Is innovation one of the key ingredients to create a successful campaign according to DotControl's creative team?
Gavin: ‘Innovation is not a must. When a campaign asks for innovation to bring it to market, you should definitely incorporate it. If not, it has no point. A good example is the campaign 'Run Like a Refugee' (Where Gavin worked on) where innovation was needed for people to be able to not just understand, but also feel the story. You walk on a treadmill, with VR-glasses on, right into the world of a refugee. The treadmill and VR-glasses work together to let you experience how difficult it is, to escape the situation refugees often find themselves in. That's how we struck the right chord with this campaign.’
Marcel: ‘Innovation in a campaign is usually not a goal on its own, but can definitely contribute a great deal in the story you are trying to convey.’
Radha: ‘Technological innovation, like VR, is largely still just for a happy few. With most campaigns, your goal is to reach a lot of people, so you don't fully commit to this kind of innovation. Often, it's the video of the experience that has a bigger reach. While the actual experience is done by maybe a few hundred, three hundred or maybe three thousand people. But what is innovation? That's such a big concept, it's really just about good ideas.’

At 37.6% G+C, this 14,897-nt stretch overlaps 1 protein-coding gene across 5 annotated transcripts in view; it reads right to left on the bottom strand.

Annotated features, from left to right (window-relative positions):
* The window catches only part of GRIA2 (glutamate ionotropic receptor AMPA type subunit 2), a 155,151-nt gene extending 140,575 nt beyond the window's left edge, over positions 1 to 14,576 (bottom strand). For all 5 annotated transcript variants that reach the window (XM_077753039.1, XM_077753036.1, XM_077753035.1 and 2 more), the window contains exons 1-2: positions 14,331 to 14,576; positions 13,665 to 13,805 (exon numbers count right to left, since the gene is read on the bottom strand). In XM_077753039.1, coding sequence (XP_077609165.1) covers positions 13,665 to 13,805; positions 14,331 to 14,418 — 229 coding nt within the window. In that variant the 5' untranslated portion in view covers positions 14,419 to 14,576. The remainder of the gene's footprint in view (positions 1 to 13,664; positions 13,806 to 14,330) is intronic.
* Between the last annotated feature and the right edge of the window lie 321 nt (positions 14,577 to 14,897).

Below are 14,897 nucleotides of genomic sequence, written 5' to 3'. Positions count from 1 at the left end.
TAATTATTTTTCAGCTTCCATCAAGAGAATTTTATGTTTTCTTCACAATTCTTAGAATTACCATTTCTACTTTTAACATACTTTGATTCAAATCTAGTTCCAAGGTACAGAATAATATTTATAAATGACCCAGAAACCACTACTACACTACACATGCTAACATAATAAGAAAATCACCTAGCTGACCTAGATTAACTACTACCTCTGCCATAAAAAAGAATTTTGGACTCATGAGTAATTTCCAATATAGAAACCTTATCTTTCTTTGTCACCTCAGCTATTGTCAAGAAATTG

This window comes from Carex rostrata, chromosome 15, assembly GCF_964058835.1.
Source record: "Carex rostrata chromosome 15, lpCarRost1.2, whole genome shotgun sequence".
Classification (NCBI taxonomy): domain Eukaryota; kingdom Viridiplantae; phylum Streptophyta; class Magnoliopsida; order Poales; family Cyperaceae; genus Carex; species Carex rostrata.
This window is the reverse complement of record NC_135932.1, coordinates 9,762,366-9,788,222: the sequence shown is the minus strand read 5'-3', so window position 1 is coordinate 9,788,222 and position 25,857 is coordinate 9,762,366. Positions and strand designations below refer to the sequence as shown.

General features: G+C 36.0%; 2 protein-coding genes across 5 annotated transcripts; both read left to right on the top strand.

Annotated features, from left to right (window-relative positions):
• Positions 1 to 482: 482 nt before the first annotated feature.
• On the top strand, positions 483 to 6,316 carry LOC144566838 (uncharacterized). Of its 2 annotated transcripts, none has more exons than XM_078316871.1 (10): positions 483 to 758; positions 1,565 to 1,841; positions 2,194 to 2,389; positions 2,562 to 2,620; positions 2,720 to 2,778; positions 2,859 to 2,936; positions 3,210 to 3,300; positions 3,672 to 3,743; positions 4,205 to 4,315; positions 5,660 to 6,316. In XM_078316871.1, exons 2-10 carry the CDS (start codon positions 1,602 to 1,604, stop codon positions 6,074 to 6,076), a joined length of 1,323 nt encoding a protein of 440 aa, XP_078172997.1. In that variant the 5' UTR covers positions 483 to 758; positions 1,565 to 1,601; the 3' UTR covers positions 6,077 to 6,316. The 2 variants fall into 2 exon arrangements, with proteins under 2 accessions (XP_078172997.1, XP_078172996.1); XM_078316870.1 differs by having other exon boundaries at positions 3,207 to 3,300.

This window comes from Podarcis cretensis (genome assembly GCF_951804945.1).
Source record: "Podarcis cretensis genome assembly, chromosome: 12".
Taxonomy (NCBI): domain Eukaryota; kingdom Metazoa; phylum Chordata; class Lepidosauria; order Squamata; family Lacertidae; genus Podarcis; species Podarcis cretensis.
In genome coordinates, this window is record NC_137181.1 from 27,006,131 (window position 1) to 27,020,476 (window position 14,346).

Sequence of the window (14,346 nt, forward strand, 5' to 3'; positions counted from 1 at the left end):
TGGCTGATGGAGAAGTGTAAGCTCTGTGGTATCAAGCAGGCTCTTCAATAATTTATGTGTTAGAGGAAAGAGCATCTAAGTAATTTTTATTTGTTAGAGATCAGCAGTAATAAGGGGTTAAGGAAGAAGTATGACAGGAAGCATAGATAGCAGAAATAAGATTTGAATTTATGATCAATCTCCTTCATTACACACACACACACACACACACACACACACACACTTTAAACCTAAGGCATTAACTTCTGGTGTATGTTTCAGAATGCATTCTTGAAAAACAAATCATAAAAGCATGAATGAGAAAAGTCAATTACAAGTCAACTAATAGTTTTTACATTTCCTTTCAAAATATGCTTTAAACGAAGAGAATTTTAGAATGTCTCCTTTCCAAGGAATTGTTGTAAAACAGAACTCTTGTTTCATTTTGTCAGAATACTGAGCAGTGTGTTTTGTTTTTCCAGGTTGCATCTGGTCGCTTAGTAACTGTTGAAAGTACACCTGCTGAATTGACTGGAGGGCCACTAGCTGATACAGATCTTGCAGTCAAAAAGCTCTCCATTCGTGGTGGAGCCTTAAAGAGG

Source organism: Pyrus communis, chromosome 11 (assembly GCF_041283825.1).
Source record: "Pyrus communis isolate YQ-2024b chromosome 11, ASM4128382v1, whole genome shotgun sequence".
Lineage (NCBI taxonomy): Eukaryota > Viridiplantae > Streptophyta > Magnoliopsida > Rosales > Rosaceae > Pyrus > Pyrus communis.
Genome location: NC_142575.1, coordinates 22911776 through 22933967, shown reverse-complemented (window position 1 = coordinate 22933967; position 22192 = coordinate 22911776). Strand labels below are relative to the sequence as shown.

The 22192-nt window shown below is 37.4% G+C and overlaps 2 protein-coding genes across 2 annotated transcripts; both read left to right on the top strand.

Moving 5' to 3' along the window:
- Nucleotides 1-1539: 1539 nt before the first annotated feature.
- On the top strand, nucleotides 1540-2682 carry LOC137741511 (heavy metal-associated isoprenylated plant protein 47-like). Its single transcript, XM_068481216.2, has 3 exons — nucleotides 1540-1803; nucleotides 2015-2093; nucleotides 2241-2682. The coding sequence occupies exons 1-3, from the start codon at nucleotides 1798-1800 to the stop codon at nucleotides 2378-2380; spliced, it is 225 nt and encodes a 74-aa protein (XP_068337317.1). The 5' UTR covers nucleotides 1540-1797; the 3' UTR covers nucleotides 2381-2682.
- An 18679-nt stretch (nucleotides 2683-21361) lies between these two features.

Marcel: ‘The consumer, so, your target audience, is the biggest pillar in creating great ideas. Those great ideas should be co-created with the target audience. To not just push a product into the market but create a pull effect. You have to make sure that people want to have the product, want to interact with it or donate to it. It's all about that long term relationship people get with brands. The most important tools to help you with that are; your own eyes and ears. To be open to others and not just take a seat on the arrogant advertisers' chair and tell brands that you have the best ideas. You have to listen and really engage in the conversation. To do so you can use a lot of digital tools, every month new ones pop up, but it's not necessarily about the tools yet more about the mindset. As long as you are open to a new world, you are speaking the same language.’
A creative duo’s working habits
How does that really work, being one half of a creative duo?
Gavin: ‘We complement each other well. What we often do when we get a briefing, is that we have a good conversation and dive right in. We investigate what's going on, in and around the brief, before we run off with an idea. That's how we figure out what the real problem is and let that sink in for a while. That's when we start again and strip everything down to the core.’
Radha: ‘We always challenge everything that's in the brief. A good idea always starts off with a good problem. Often a lot of work has to be done before you can even get to that problem. Like talking about it even more. We really challenge each other to get to the root of the problem, not just to make assumptions. Sometimes with the help of digital data or cultural data. Or simply follow your eyes at a bus stop, a party, on a holiday or in the supermarket. It's all about noticing the little things. We are also consumers, never lose sight of the ordinary consumer, I sometimes remind myself of.’
Gavin: ‘As a creative, you are almost like a detective. You keep looking for the details that others might never notice.’